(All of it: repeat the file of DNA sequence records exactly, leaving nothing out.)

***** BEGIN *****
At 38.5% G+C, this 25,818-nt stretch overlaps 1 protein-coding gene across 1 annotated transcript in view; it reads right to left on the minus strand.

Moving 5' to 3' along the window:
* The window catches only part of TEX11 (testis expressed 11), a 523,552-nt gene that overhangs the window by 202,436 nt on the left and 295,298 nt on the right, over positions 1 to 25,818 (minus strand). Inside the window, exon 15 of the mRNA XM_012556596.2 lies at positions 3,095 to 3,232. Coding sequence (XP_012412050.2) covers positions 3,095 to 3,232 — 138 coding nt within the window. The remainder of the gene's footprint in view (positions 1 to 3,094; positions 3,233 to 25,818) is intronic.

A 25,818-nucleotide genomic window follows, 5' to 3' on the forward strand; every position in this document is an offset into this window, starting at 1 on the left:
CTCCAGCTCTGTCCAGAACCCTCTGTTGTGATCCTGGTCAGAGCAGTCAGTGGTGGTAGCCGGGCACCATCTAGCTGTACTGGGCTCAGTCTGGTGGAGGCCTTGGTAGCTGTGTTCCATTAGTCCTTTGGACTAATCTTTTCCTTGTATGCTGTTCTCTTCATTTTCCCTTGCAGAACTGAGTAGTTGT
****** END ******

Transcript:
At 38.5% G+C, this 25,818-nt stretch overlaps 1 protein-coding gene across 1 annotated transcript in view; it reads right to left on the minus strand.

Moving 5' to 3' along the window:
* The window catches only part of TEX11 (testis expressed 11), a 523,552-nt gene that overhangs the window by 202,436 nt on the left and 295,298 nt on the right, over positions 1 to 25,818 (minus strand). Inside the window, exon 15 of the mRNA XM_012556596.2 lies at positions 3,095 to 3,232. Coding sequence (XP_012412050.2) covers positions 3,095 to 3,232 — 138 coding nt within the window. The remainder of the gene's footprint in view (positions 1 to 3,094; positions 3,233 to 25,818) is intronic.

A 25,818-nucleotide genomic window follows, 5' to 3' on the forward strand; every position in this document is an offset into this window, starting at 1 on the left:
CTCCAGCTCTGTCCAGAACCCTCTGTTGTGATCCTGGTCAGAGCAGTCAGTGGTGGTAGCCGGGCACCATCTAGCTGTACTGGGCTCAGTCTGGTGGAGGCCTTGGTAGCTGTGTTCCATTAGTCCTTTGGACTAATCTTTTCCTTGTATGCTGTTCTCTTCATTTTCCCTTGCAGAACTGAGTAGTTGT